But it's no game for this relatively young father of four, the youngest child named for National Review's -- and conservatism's -- founding father, William F. Buckley Jr. In the acknowledgements to Breitbart's book, you see the author's true motivation: "Too many people fought to create this country" for us "to squander it in a generation. I cannot stand on the sidelines as you and your generations are being handed the tab."
And though Breitbart never consciously expected to be a member, like many Americans who became more fully engaged in politics last year, he has joined the ranks of the tea party. Perhaps you'd describe him as angry, but he's more accurately captured as determined and invested, with a flair for motivational speaking and the thick skin of a public figure who has taken more than his share of nasty attacks.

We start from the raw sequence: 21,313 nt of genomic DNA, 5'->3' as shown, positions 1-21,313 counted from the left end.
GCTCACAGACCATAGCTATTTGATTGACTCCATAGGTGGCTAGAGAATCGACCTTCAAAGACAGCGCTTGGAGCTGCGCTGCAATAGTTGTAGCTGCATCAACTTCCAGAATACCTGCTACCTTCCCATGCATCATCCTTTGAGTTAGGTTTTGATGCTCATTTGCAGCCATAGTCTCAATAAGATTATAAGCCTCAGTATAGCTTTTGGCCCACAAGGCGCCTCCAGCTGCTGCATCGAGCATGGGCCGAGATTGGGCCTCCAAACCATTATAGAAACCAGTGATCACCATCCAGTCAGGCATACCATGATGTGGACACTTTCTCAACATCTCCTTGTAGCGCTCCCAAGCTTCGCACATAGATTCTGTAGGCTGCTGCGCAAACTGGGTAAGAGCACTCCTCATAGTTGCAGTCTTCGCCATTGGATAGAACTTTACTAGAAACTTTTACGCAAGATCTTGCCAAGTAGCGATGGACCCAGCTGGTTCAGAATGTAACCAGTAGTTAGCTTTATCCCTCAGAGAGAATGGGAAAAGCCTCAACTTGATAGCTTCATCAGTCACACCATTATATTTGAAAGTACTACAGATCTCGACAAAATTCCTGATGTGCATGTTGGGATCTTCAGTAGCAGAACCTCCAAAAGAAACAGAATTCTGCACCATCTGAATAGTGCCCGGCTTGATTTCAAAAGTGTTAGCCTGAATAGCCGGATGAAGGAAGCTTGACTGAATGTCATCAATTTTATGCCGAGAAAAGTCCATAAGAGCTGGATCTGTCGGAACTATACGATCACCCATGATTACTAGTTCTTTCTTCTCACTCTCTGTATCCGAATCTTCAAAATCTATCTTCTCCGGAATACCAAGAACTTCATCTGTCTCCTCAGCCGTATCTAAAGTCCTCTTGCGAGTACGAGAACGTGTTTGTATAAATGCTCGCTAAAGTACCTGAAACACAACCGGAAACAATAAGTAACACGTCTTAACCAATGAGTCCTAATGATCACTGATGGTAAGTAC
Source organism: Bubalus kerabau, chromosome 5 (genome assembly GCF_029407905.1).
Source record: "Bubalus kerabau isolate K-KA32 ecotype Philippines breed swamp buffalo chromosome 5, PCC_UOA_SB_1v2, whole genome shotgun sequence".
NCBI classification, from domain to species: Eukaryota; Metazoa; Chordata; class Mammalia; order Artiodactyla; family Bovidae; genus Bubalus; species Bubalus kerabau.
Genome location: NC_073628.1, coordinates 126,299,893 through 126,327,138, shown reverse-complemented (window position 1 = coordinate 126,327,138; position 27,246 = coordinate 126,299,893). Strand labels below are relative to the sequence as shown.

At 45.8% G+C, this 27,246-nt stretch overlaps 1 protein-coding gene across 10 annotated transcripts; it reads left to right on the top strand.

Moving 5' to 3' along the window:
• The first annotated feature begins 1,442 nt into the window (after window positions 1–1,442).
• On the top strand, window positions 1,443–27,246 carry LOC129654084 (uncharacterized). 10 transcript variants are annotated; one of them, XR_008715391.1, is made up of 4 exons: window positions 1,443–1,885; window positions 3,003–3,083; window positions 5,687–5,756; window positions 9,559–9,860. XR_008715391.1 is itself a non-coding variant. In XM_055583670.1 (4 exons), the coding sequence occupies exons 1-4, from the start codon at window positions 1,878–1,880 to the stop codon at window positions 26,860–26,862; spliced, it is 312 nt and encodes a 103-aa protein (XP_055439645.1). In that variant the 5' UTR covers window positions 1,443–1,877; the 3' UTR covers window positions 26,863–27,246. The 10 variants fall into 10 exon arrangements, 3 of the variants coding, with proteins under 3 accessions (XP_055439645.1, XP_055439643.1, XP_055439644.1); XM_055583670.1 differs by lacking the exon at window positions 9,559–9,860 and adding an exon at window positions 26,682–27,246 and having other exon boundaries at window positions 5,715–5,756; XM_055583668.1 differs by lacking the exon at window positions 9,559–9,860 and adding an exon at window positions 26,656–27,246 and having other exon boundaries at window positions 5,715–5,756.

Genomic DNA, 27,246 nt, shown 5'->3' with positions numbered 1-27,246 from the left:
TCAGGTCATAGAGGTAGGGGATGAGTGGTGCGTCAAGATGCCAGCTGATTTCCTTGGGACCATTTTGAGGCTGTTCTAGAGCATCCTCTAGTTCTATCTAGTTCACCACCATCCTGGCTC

"I am optimistic that the Tea Party movement is reflective of a greater American sentiment that needs to try at least to save what is good and decent about the American experience," he says, in a characteristic statement.
Breitbart's not running for anything, he's just working to win, stakes bigger than any one campaign. But what he brings to the table is a substantive version of what people are responding to in Trump. He's not shy and he doesn't surrender. And, as he lends his generous support to a number of players and soldiers in the effort to recapture America, he doesn't crave credit, only victory.
And that, my friends, is a key ingredient to defeating the Obama reelection effort in 2012.